IN PHOTOS: A Glimpse Inside The Athletes’ Residence At The Tokyo Olympic Village
Imagine having over 700 meal options in the 24-hour dining hall!
Just yesterday, Hidilyn Diaz made history when she bagged the first-ever Gold Medal for the Philippines, a feat 97 years in the making! As Filipino netizens continue to celebrate the weightlifter’s victory on social media, Hidilyn thanked everyone for the support and asked for more prayers for her and the entire Philippine Team because they are representing the country in Tokyo in the most critical situation because of COVID-19.
With strict protocols in place inside the fully equipped Tokyo Olympic Village, the delegates’ home while in Tokyo, athletes from all around the world can stay focused on their games without worries.
If you’re wondering what day-to-day life is like for the Philippine team and the rest of Tokyo 2020 Olympians at the famous athletes’ village, here’s a glimpse of their expansive 44-hectare home, which has a 24-hour dining hall, self-driving buses, and more!
The Tokyo 2020 Olympic Village was in development for three years prior to the Games. It is a 44-hectare land in Harumi, Chuo in Tokyo, with over 21 buildings, 3,800 apartments, dining halls, and a village plaza where athletes can get everything they need.
With 33 sports competitions at this year’s Olympics, it will literally take an expansive village to accommodate over 11,000 athletes and their teams from all over the world while observing social distancing measures at all times.
The athletes’ apartments
There are 21 buildings that serve as the athletes’ residences, most of them 14 to 18 floors high. Each building is decorated with their respective flags to signify where a specific country’s athletes are staying.
As for Team Philippines, their balconies are decorated with “Laban Pilipinas!” banners.
This year’s beds for the Olympic delegates were a controversial topic on social media because of the material the bedframes are made from: sturdy cardboard. With over 18,000 beds specifically made for Tokyo 2020, this is actually an attempt to be more environmentally friendly. Count on Japan to be ever ingenious!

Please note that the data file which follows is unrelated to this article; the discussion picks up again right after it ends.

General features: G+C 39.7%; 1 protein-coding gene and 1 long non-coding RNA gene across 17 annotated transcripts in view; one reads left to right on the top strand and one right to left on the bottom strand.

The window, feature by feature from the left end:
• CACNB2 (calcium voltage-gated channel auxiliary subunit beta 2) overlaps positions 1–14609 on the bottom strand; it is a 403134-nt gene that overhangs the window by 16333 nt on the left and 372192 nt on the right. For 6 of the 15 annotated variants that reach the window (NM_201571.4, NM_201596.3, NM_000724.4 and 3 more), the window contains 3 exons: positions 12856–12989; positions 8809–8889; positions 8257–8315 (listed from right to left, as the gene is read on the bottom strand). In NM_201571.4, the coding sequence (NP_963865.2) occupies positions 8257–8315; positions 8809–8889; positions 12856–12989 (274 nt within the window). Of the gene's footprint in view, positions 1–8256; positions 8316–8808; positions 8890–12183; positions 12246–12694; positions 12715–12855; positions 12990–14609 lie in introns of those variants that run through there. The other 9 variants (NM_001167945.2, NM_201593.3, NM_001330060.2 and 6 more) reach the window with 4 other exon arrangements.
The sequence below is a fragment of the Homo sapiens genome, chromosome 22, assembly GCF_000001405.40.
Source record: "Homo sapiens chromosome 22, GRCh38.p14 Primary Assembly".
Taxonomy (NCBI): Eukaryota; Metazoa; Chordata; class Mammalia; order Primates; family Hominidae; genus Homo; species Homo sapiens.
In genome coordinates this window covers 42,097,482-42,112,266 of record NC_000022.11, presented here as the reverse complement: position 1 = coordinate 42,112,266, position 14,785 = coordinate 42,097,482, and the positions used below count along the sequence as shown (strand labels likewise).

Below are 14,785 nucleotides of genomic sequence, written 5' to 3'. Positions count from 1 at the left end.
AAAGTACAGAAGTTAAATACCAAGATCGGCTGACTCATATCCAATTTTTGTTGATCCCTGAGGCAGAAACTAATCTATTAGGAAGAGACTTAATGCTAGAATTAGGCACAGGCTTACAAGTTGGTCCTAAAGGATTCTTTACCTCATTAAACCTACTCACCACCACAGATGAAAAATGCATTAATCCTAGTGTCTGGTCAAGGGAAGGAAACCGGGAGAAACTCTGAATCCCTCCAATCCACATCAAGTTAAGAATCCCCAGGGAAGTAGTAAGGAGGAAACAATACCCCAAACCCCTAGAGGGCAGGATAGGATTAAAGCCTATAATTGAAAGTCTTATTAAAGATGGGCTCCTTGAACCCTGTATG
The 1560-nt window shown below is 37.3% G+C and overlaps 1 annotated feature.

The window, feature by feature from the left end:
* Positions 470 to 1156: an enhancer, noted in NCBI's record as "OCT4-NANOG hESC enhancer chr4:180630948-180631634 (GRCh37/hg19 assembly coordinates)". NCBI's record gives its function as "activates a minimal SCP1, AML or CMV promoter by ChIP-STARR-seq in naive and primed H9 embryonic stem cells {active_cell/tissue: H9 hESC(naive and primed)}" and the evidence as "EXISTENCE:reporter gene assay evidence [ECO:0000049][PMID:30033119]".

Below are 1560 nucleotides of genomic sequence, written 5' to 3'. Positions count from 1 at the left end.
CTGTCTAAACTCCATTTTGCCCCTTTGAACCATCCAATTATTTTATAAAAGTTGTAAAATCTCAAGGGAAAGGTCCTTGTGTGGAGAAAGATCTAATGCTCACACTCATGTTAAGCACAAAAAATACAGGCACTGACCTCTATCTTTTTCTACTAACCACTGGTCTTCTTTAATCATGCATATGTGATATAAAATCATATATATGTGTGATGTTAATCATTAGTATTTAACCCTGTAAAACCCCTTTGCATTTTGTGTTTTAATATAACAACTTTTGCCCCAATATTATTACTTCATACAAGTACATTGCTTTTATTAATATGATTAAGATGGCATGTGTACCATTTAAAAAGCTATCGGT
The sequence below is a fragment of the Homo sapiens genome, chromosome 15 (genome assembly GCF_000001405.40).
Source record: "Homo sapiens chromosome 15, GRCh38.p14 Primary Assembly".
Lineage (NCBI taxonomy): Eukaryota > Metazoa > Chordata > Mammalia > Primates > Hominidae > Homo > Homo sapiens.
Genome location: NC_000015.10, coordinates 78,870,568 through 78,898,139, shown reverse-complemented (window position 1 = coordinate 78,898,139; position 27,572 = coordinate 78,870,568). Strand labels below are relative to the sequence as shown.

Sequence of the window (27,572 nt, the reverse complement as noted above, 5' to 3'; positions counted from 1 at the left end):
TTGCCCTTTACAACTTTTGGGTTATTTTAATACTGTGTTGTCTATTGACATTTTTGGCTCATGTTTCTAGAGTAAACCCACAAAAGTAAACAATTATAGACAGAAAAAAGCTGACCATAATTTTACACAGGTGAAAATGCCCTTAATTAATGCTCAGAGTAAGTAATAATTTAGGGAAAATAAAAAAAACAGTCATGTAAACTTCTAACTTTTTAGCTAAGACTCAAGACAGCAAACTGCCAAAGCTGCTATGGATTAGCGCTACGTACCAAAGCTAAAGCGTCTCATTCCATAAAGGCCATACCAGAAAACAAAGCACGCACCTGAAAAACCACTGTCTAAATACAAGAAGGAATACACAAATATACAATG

Reply to @lifeofriley2 Beds in the Olympic village, YES they are made from cardboard 😋? Dreams (2004 Remaster) - Fleetwood Mac
Tilly Kearns of the Australian national team at the Olympics shared a glimpse of their room at the village.
“Yes, the beds are really cardboard, but it’s really hard cardboard so it’s not [going to] break,” Kearns shared on TikTok. “You can customize the mattress as hard or soft as you want. We were also given mattress toppers to make it even more comfortable. And for the taller athletes, there are bed extenders.”
The main dining hall is probably one of the most iconic places to be at the village. The cafeteria, which operates 24 hours a day, has a 3,000-seating capacity and serves over 700 meal options.
@codymelphy ? No Me Diga - Daphne Rubin-Vega & Stephanie Beatriz & Dascha Polanco & Leslie Grace & Melissa Barrera
In a TikTok video, Team USA’s Cody Melphy shared that the food hall has two floors to accommodate 11,000 athletes, and serves cuisines from all over the world.
Because of the COVID-19 pandemic, every table at the dining hall has glass dividers between the seats to ensure the athletes’ safety against the virus, according to a vlog by Team Great Britain’s Tom Daley.
Yup, the village is equipped with topnotch technology as well! Since the buildings and 42 competition venues are far from one another, there are 143 buses that can accommodate the athletes as they go around the Olympic Village to eat, practice, or spend some leisure time.
These solar-powered buses are self-driving and computer-operated, but they are still manned and monitored for safety.
The Athletes’ Village Plaza is one of the main facilities at the village. Made using sustainably sourced wood, the expansive Plaza is where athletes can get their hair cut, buy souvenirs at the gift shop, have their phone repaired, withdraw money from ATMs, buy essentials at a convenience store, and many more. It even has a café! It’s definitely a cool hangout spot for all the hardworking Olympians.
Once the Tokyo Olympics is over, the Plaza will be disassembled, and the wood returned to the prefecture that donated them so they could be recycled and used for public works or in building schools.
What’s your favorite part of the village?